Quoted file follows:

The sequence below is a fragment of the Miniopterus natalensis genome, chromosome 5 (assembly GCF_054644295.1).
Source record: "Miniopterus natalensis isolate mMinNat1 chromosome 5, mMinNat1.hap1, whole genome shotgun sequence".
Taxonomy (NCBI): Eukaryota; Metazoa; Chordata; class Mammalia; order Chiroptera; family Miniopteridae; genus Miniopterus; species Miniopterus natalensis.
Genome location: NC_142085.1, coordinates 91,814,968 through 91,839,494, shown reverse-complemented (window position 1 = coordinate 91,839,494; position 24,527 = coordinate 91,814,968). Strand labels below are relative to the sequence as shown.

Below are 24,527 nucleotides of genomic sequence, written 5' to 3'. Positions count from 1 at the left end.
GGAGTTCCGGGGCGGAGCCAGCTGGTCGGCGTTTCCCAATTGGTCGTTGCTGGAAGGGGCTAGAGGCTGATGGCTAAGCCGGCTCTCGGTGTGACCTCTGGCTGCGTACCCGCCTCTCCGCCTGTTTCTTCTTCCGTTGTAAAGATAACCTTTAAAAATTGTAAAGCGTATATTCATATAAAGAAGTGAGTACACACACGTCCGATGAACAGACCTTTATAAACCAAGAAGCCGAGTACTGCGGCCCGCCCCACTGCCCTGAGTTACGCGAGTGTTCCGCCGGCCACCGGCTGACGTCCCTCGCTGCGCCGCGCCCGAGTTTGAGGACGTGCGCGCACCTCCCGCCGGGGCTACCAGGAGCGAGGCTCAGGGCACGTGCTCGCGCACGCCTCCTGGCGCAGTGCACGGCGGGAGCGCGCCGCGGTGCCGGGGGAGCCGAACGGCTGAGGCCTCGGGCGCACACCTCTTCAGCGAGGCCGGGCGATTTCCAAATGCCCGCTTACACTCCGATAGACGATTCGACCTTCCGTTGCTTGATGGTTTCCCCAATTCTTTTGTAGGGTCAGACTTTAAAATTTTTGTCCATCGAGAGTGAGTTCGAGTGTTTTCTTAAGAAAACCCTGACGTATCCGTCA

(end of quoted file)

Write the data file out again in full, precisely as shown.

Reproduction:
The sequence below is a fragment of the Miniopterus natalensis genome, chromosome 5 (assembly GCF_054644295.1).
Source record: "Miniopterus natalensis isolate mMinNat1 chromosome 5, mMinNat1.hap1, whole genome shotgun sequence".
Taxonomy (NCBI): Eukaryota; Metazoa; Chordata; class Mammalia; order Chiroptera; family Miniopteridae; genus Miniopterus; species Miniopterus natalensis.
Genome location: NC_142085.1, coordinates 91,814,968 through 91,839,494, shown reverse-complemented (window position 1 = coordinate 91,839,494; position 24,527 = coordinate 91,814,968). Strand labels below are relative to the sequence as shown.

Below are 24,527 nucleotides of genomic sequence, written 5' to 3'. Positions count from 1 at the left end.
GGAGTTCCGGGGCGGAGCCAGCTGGTCGGCGTTTCCCAATTGGTCGTTGCTGGAAGGGGCTAGAGGCTGATGGCTAAGCCGGCTCTCGGTGTGACCTCTGGCTGCGTACCCGCCTCTCCGCCTGTTTCTTCTTCCGTTGTAAAGATAACCTTTAAAAATTGTAAAGCGTATATTCATATAAAGAAGTGAGTACACACACGTCCGATGAACAGACCTTTATAAACCAAGAAGCCGAGTACTGCGGCCCGCCCCACTGCCCTGAGTTACGCGAGTGTTCCGCCGGCCACCGGCTGACGTCCCTCGCTGCGCCGCGCCCGAGTTTGAGGACGTGCGCGCACCTCCCGCCGGGGCTACCAGGAGCGAGGCTCAGGGCACGTGCTCGCGCACGCCTCCTGGCGCAGTGCACGGCGGGAGCGCGCCGCGGTGCCGGGGGAGCCGAACGGCTGAGGCCTCGGGCGCACACCTCTTCAGCGAGGCCGGGCGATTTCCAAATGCCCGCTTACACTCCGATAGACGATTCGACCTTCCGTTGCTTGATGGTTTCCCCAATTCTTTTGTAGGGTCAGACTTTAAAATTTTTGTCCATCGAGAGTGAGTTCGAGTGTTTTCTTAAGAAAACCCTGACGTATCCGTCA